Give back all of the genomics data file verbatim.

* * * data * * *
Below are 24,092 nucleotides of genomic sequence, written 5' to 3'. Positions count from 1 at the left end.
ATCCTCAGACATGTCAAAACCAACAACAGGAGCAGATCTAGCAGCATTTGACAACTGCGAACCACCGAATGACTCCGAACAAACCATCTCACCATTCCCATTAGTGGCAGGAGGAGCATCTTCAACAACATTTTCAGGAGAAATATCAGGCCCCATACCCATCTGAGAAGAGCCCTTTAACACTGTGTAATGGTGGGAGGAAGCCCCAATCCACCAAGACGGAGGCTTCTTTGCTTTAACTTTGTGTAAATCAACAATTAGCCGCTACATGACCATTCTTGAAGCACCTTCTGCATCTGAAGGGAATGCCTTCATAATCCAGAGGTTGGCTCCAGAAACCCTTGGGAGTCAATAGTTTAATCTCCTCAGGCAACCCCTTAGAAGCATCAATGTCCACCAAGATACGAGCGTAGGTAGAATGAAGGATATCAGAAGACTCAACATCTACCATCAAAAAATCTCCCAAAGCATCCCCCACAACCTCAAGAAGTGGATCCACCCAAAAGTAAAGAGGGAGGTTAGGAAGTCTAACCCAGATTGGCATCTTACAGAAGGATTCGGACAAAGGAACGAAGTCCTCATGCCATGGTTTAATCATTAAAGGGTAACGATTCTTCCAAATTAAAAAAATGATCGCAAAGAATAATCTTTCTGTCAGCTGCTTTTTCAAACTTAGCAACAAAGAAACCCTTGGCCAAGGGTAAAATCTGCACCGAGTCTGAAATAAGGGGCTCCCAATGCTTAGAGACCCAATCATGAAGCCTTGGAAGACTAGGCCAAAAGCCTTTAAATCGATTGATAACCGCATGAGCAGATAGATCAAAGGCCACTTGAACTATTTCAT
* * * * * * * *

Below are 24,092 nucleotides of genomic sequence, written 5' to 3'. Positions count from 1 at the left end.
ATCCTCAGACATGTCAAAACCAACAACAGGAGCAGATCTAGCAGCATTTGACAACTGCGAACCACCGAATGACTCCGAACAAACCATCTCACCATTCCCATTAGTGGCAGGAGGAGCATCTTCAACAACATTTTCAGGAGAAATATCAGGCCCCATACCCATCTGAGAAGAGCCCTTTAACACTGTGTAATGGTGGGAGGAAGCCCCAATCCACCAAGACGGAGGCTTCTTTGCTTTAACTTTGTGTAAATCAACAATTAGCCGCTACATGACCATTCTTGAAGCACCTTCTGCATCTGAAGGGAATGCCTTCATAATCCAGAGGTTGGCTCCAGAAACCCTTGGGAGTCAATAGTTTAATCTCCTCAGGCAACCCCTTAGAAGCATCAATGTCCACCAAGATACGAGCGTAGGTAGAATGAAGGATATCAGAAGACTCAACATCTACCATCAAAAAATCTCCCAAAGCATCCCCCACAACCTCAAGAAGTGGATCCACCCAAAAGTAAAGAGGGAGGTTAGGAAGTCTAACCCAGATTGGCATCTTACAGAAGGATTCGGACAAAGGAACGAAGTCCTCATGCCATGGTTTAATCATTAAAGGGTAACGATTCTTCCAAATTAAAAAAATGATCGCAAAGAATAATCTTTCTGTCAGCTGCTTTTTCAAACTTAGCAACAAAGAAACCCTTGGCCAAGGGTAAAATCTGCACCGAGTCTGAAATAAGGGGCTCCCAATGCTTAGAGACCCAATCATGAAGCCTTGGAAGACTAGGCCAAAAGCCTTTAAATCGATTGATAACCGCATGAGCAGATAGATCAAAGGCCACTTGAACTATTTCAT